|Title||Essential functions linked with structural disorder in organisms of minimal genome.|
|Publication Type||Journal Article|
|Year of Publication||2016|
|Authors||Pancsa, R., and P. Tompa|
|Date Published||2016 Sep 08|
UNLABELLED: Intrinsically disordered regions (IDRs) of proteins fulfill important regulatory roles in most organisms. However, the proteins of certain endosymbiont and intracellular pathogenic bacteria with extremely reduced genomes contain disproportionately small amounts of IDRs, consisting almost entirely of folded domains. As their genomes co-evolving with their hosts have been reduced in unrelated lineages, the proteomes of these bacteria represent independently evolved minimal protein sets. We systematically analyzed structural disorder in a representative set of such minimal organisms to see which types of functionally relevant longer IDRs are invariably retained in them. We found that a few characteristic functions are consistently linked with conformational disorder: ribosomal proteins, key components of the protein production machinery, a central coordinator of DNA metabolism and certain housekeeping chaperones seem to strictly rely on structural disorder even in genome-reduced organisms. We propose that these functions correspond to the most essential and probably also the most ancient ones fulfilled by structural disorder in cellular organisms.REVIEWERS: This article was reviewed by Michael Gromiha, Zoltan Gaspari and Sandor Pongor.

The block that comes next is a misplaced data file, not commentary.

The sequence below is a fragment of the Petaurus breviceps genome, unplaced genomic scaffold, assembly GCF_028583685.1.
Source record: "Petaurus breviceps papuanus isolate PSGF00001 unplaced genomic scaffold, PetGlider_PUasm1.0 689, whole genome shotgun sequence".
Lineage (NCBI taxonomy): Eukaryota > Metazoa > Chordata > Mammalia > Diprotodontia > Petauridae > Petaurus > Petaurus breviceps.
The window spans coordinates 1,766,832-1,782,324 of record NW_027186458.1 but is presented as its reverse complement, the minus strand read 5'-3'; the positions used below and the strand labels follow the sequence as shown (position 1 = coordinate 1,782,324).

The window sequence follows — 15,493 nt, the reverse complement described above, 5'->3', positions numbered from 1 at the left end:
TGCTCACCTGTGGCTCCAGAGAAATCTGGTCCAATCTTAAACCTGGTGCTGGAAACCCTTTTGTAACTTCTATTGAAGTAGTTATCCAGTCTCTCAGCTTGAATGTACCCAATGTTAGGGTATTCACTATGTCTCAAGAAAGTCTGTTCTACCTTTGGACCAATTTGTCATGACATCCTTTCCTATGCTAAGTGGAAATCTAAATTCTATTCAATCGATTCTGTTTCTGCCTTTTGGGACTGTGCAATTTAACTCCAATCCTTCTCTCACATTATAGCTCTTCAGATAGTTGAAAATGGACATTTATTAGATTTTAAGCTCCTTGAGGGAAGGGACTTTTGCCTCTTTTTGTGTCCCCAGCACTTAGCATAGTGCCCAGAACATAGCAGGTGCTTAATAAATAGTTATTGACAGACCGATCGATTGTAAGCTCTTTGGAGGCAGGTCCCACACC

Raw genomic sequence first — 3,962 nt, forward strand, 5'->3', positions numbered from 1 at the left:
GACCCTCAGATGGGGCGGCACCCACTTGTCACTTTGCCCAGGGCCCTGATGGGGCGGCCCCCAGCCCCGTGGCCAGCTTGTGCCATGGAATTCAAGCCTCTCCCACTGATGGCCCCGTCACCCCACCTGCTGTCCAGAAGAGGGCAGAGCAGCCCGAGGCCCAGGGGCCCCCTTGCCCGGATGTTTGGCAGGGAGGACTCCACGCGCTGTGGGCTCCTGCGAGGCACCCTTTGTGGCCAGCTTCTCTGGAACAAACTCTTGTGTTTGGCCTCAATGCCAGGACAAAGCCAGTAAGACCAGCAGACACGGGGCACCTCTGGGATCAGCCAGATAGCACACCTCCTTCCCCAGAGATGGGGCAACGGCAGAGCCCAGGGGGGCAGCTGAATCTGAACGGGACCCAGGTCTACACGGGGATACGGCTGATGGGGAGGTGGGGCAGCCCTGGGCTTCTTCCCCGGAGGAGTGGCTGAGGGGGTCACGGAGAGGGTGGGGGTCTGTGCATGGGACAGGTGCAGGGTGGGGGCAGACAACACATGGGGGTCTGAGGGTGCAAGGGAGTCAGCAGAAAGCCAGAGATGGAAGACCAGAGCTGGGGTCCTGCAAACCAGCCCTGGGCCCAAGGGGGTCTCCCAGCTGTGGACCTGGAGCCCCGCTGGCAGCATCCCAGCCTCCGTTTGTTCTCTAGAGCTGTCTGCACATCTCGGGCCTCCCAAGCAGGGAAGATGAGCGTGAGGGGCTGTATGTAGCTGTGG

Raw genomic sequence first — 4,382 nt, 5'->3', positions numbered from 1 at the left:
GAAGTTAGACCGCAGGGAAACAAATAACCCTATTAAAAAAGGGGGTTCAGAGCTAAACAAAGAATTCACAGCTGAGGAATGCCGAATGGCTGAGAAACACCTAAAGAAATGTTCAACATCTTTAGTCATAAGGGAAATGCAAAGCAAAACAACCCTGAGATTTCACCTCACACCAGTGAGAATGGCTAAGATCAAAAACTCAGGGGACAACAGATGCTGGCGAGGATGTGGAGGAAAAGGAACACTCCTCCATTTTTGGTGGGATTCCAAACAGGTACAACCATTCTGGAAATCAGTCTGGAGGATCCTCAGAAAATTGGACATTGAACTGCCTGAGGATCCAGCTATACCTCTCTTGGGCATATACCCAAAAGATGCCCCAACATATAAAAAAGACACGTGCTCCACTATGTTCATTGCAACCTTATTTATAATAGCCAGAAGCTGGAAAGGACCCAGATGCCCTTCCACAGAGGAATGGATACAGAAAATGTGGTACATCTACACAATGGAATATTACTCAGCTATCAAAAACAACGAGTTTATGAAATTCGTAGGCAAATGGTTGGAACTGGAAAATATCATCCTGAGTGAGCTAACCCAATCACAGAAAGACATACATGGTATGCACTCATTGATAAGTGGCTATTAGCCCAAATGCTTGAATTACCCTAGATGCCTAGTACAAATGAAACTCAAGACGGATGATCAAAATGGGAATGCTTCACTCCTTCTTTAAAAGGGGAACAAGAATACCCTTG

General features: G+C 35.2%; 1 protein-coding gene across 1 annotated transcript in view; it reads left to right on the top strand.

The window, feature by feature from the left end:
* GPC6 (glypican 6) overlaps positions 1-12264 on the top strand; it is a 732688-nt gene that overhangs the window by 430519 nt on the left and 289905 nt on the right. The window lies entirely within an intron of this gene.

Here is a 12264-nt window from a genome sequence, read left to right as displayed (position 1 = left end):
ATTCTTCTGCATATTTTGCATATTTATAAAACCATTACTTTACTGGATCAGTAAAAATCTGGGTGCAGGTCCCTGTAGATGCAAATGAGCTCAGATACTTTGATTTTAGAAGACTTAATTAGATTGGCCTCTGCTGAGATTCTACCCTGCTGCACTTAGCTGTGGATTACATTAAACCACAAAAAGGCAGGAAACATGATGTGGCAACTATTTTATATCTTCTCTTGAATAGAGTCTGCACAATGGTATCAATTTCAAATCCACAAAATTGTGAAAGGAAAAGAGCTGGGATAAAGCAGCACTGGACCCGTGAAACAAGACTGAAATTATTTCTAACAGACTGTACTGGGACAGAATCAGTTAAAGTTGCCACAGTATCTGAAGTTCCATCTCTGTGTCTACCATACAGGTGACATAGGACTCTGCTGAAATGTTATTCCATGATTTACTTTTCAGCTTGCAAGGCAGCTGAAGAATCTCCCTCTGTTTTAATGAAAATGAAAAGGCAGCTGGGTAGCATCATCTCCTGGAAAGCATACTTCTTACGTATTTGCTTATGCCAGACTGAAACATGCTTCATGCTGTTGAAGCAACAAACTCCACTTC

|Alternate Journal||Biol. Direct|
|PubMed Central ID||PMC5016991|
Essential functions linked with structural disorder in organisms of minimal genome.